It’s a lot easier to pull teeth than it has been to extract sense and meaning from the parade of data points we’ve been treated to in the last 15 months on Whatever We’re Calling This Thing. (Russiagate, Muh Trump, Deep State Attacks – pick your cultural pop-reference of choice.)
But we’ve reached the point at which two threads I’ve been presenting converge. It’s time to lay out why they do, and what it means.
The latest evidence of a leak from inside the White House clarifies the moment. What’s important about the leak is that it happened. After all these months of vigilance, it still happened.
If you simply assume that that’s because neither Trump nor John Kelly is competent to run a staff, there’s not much I can do for you. The media have been doing their best to promote that as a theme, after all.
But if you’re willing to consider that the leak problem in fact originates with people who were there before Trump took office, and that the “leaks” may not be occurring the way most of us mentally imagine them, the whole picture looks different in a very significant way. It looks coherent.
Trump has had two big problems in his national security apparatus since he took office. They both map to the same cause. One is that there is a career establishment, some of it very entrenched, that has been opposing the policy priorities and intentions of Trump and his top aides.
The other is that some of the same “career establishment” people have been participating in a campaign to promote that opposition publicly, whether through attacks on Trump and his personnel (i.e., on their character, intelligence, etc.), through leaks of classified intelligence, through “leaks” of things that aren’t even true (such as the allegation that Trump exposed highly sensitive Israeli intelligence to the Russians), or simply through speaking out in direct opposition to the president’s policies in public – something they would have been excoriated for doing to Obama.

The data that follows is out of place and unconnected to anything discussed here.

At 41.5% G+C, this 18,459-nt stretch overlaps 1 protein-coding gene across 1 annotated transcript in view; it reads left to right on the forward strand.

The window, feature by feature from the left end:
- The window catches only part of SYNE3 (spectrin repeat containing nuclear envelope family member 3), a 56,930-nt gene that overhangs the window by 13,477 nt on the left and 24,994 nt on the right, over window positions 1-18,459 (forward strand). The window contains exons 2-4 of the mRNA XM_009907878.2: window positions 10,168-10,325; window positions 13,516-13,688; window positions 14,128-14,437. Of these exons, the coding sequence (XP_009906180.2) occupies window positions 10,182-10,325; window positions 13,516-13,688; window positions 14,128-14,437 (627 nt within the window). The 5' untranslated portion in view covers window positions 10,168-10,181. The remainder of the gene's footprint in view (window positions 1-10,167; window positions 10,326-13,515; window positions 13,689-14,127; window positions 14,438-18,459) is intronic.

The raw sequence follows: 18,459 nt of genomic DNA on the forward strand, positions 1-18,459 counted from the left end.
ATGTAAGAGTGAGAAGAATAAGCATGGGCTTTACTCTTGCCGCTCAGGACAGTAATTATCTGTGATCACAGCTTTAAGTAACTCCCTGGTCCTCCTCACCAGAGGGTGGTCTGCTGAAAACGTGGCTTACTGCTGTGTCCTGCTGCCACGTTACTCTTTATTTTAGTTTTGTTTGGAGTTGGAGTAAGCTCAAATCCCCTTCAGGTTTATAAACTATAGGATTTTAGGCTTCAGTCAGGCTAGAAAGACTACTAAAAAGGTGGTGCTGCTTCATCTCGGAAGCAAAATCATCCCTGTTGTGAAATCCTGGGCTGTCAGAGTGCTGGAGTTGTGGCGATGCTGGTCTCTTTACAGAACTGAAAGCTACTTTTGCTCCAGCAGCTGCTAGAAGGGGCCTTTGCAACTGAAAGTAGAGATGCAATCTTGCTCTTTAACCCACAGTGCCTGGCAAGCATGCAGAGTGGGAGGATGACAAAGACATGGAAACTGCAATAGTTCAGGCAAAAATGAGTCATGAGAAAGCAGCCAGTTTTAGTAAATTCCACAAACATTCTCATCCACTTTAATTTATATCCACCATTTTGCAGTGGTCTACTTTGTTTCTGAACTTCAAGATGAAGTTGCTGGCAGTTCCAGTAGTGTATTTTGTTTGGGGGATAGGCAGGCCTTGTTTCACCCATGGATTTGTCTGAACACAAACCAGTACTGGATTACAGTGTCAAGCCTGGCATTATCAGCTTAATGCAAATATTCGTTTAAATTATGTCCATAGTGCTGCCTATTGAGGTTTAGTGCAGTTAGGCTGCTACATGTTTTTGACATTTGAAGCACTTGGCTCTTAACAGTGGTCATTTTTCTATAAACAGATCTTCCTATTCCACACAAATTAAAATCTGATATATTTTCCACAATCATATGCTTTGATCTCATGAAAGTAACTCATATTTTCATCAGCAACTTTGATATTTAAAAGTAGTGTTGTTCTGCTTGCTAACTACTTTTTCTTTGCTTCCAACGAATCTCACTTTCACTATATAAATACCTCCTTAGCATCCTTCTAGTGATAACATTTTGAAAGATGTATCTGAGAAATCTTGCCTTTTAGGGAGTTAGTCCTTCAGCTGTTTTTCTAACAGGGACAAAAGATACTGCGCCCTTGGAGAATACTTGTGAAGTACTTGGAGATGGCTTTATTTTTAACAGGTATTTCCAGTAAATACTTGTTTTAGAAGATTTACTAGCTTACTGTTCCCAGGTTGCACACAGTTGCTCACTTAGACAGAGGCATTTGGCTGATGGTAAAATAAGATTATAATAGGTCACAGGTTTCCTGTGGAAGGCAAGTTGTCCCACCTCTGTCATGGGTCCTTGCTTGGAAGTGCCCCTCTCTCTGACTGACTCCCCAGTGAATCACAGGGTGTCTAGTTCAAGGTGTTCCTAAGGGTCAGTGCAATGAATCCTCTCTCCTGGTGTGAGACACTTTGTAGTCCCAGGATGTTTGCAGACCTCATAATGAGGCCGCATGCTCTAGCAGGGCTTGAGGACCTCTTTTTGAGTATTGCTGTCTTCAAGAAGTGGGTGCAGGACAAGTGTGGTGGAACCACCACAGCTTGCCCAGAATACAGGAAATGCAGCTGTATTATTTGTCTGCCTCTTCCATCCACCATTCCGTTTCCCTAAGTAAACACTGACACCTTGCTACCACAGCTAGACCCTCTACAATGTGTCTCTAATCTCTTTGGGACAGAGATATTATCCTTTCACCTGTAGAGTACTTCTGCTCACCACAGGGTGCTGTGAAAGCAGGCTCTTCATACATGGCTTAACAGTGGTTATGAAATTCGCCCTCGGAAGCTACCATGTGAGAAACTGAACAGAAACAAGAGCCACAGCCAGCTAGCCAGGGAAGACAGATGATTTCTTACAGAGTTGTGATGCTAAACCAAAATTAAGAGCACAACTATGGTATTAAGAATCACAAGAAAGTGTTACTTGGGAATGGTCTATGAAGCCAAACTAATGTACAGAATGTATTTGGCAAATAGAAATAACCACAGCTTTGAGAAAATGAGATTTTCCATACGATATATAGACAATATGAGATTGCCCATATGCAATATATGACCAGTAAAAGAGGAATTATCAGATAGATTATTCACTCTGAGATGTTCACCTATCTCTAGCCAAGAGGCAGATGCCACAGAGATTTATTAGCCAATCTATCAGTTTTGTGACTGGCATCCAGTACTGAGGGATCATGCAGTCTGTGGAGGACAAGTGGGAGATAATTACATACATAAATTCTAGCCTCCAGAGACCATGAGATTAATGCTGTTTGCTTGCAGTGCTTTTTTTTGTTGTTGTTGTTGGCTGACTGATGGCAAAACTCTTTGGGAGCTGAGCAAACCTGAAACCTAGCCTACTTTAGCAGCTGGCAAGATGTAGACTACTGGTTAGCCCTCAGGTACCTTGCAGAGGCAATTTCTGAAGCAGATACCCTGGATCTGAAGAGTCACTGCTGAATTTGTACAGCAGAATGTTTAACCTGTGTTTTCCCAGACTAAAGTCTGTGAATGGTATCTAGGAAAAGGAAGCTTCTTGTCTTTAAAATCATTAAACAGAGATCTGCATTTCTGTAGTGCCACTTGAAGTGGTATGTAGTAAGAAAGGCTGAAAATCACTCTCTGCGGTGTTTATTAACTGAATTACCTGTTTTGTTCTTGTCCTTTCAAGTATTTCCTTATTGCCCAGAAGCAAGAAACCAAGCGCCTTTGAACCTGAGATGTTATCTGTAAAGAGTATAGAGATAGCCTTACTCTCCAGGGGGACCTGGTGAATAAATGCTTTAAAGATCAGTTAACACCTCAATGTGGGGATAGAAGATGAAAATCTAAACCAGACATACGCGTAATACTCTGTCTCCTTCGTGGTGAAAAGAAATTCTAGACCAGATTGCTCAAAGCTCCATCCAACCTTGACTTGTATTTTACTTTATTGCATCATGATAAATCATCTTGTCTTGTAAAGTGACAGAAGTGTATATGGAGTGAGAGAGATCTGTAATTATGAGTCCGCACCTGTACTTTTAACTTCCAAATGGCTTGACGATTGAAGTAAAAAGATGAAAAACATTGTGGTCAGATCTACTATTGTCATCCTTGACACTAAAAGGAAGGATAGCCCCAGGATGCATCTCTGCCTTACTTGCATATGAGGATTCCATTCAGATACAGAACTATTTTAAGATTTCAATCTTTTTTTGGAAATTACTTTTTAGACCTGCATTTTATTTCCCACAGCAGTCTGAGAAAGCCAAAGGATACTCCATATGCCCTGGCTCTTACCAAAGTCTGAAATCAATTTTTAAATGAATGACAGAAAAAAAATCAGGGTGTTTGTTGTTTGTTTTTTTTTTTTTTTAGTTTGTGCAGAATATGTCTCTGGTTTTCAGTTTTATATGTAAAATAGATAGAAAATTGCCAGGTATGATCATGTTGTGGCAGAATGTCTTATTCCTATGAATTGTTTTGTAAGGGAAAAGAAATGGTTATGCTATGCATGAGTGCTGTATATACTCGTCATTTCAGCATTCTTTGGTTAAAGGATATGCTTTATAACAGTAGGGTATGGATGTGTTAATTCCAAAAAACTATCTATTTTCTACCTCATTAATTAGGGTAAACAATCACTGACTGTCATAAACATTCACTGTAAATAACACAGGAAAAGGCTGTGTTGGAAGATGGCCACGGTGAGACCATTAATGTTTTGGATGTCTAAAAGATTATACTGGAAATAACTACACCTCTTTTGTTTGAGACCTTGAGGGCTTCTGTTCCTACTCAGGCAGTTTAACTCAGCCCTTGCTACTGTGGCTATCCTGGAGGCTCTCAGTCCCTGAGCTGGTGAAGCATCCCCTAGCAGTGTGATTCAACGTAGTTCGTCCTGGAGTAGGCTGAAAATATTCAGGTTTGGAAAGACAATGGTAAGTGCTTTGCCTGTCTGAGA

Trump had to starve the State Department into a condition of de-staffed paralysis to make it incapable of sabotaging him that way. If we recognize, as I believe we can, that Trump has all along regarded H.R. McMaster as a place-holder at the National Security Council, and that he’s been waiting to gain control of it himself, instead of having it snuggled under his arm as an adversarially-staffed viper waiting to bite, the timing of his change of national security advisers makes perfect sense.
Trump is ready to take control of his own foreign policy. The latest leak may well have helped accelerate the McMaster-Bolton transition. But that wouldn’t be because McMaster himself is a snake in the grass. It would be because McMaster’s tenure was a compromise for Trump: a measure to keep his most venomous opponents in a comfortable stasis.
Beyond his foreign policy, however, Trump feels ready now to take the initiative and get control of his NSC staff. I think it is accurate to say he understands that’s where the “leaks” problem is. And even if he doesn’t know all the ins and outs, I suspect he has a system-level understanding that his leaks problem comes from the same set of conditions that enabled the Obama administration to come up with its “insurance policy” against a Trump presidency.